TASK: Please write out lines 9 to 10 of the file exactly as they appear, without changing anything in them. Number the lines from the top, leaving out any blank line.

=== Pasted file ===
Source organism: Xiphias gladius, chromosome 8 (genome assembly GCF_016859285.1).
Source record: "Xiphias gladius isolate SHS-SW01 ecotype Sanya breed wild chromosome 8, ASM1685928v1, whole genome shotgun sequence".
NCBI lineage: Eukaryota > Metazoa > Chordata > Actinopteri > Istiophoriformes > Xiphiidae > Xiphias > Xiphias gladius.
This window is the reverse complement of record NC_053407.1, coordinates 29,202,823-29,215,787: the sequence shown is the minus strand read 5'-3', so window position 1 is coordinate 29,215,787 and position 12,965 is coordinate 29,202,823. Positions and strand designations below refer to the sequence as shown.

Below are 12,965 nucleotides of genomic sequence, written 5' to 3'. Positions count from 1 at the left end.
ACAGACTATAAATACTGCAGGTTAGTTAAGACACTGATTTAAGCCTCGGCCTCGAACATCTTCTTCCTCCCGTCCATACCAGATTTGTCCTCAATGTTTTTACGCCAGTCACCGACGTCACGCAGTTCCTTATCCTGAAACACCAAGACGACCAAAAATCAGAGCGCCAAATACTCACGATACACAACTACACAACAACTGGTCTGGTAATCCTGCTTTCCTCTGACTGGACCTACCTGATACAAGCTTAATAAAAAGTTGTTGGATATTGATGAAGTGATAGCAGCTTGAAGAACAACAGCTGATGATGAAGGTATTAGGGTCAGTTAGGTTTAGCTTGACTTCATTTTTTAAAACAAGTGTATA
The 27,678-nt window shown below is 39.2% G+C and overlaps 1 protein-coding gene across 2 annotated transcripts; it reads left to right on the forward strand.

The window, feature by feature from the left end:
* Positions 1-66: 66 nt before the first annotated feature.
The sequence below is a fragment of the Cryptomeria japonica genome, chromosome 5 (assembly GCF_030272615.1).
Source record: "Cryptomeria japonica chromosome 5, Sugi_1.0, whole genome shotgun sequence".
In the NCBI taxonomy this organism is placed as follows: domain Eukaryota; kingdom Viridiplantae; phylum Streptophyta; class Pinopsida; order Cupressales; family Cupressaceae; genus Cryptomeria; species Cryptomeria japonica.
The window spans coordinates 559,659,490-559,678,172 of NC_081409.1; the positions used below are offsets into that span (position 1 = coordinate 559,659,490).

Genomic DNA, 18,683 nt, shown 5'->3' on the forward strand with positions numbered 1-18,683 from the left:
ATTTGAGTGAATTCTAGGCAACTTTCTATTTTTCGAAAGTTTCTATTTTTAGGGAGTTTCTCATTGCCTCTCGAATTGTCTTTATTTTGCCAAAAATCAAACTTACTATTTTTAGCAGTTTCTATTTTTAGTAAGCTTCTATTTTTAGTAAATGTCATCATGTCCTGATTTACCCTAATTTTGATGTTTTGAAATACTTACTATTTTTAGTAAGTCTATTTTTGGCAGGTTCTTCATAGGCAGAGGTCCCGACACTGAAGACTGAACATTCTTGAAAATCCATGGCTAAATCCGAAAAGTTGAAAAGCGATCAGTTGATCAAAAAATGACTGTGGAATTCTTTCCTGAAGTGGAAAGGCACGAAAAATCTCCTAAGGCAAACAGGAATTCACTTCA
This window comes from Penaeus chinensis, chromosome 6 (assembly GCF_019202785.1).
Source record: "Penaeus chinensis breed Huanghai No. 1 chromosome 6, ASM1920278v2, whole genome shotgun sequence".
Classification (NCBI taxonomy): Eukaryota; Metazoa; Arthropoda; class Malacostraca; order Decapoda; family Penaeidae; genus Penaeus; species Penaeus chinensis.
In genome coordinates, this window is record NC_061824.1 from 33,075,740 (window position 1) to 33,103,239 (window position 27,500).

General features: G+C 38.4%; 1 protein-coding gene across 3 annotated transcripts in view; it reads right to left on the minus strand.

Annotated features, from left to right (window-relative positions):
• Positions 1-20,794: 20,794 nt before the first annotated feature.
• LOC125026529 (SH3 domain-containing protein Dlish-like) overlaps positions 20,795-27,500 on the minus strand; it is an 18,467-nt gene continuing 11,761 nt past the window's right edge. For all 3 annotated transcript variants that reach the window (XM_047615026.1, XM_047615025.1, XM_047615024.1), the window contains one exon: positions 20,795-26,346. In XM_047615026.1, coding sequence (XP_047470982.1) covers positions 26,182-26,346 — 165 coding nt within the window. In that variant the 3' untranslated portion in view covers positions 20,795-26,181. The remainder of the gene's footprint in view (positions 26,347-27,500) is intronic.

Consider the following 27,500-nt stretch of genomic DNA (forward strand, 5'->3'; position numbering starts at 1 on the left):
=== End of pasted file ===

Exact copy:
* Positions 1-66: 66 nt before the first annotated feature.
The sequence below is a fragment of the Cryptomeria japonica genome, chromosome 5 (assembly GCF_030272615.1).